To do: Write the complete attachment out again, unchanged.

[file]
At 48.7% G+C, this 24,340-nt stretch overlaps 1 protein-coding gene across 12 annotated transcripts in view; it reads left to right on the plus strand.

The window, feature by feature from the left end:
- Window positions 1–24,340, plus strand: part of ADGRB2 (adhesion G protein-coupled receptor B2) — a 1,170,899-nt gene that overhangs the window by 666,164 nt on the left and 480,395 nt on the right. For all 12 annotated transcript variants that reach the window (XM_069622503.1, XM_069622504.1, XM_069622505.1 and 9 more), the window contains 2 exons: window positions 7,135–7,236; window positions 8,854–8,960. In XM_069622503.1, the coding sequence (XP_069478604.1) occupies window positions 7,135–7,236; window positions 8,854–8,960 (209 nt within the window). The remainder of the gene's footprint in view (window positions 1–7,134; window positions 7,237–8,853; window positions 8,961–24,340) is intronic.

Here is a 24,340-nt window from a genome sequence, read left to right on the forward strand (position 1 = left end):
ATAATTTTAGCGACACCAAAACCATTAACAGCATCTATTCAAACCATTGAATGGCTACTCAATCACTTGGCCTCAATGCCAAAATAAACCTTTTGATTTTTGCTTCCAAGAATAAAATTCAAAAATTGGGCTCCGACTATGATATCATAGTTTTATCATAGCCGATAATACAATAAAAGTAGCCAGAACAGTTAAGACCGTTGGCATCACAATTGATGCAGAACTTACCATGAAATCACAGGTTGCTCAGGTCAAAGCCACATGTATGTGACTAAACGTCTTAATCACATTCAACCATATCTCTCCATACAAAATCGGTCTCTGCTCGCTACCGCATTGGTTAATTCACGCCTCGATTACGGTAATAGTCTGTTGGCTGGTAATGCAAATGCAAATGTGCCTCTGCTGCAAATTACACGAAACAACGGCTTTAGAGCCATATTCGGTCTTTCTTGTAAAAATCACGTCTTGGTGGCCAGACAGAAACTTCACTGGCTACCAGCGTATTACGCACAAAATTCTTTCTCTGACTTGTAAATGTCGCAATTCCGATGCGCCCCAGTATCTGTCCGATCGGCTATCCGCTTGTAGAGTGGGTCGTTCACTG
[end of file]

At 48.7% G+C, this 24,340-nt stretch overlaps 1 protein-coding gene across 12 annotated transcripts in view; it reads left to right on the plus strand.

The window, feature by feature from the left end:
- Window positions 1–24,340, plus strand: part of ADGRB2 (adhesion G protein-coupled receptor B2) — a 1,170,899-nt gene that overhangs the window by 666,164 nt on the left and 480,395 nt on the right. For all 12 annotated transcript variants that reach the window (XM_069622503.1, XM_069622504.1, XM_069622505.1 and 9 more), the window contains 2 exons: window positions 7,135–7,236; window positions 8,854–8,960. In XM_069622503.1, the coding sequence (XP_069478604.1) occupies window positions 7,135–7,236; window positions 8,854–8,960 (209 nt within the window). The remainder of the gene's footprint in view (window positions 1–7,134; window positions 7,237–8,853; window positions 8,961–24,340) is intronic.

Here is a 24,340-nt window from a genome sequence, read left to right on the forward strand (position 1 = left end):
ATAATTTTAGCGACACCAAAACCATTAACAGCATCTATTCAAACCATTGAATGGCTACTCAATCACTTGGCCTCAATGCCAAAATAAACCTTTTGATTTTTGCTTCCAAGAATAAAATTCAAAAATTGGGCTCCGACTATGATATCATAGTTTTATCATAGCCGATAATACAATAAAAGTAGCCAGAACAGTTAAGACCGTTGGCATCACAATTGATGCAGAACTTACCATGAAATCACAGGTTGCTCAGGTCAAAGCCACATGTATGTGACTAAACGTCTTAATCACATTCAACCATATCTCTCCATACAAAATCGGTCTCTGCTCGCTACCGCATTGGTTAATTCACGCCTCGATTACGGTAATAGTCTGTTGGCTGGTAATGCAAATGCAAATGTGCCTCTGCTGCAAATTACACGAAACAACGGCTTTAGAGCCATATTCGGTCTTTCTTGTAAAAATCACGTCTTGGTGGCCAGACAGAAACTTCACTGGCTACCAGCGTATTACGCACAAAATTCTTTCTCTGACTTGTAAATGTCGCAATTCCGATGCGCCCCAGTATCTGTCCGATCGGCTATCCGCTTGTAGAGTGGGTCGTTCACTG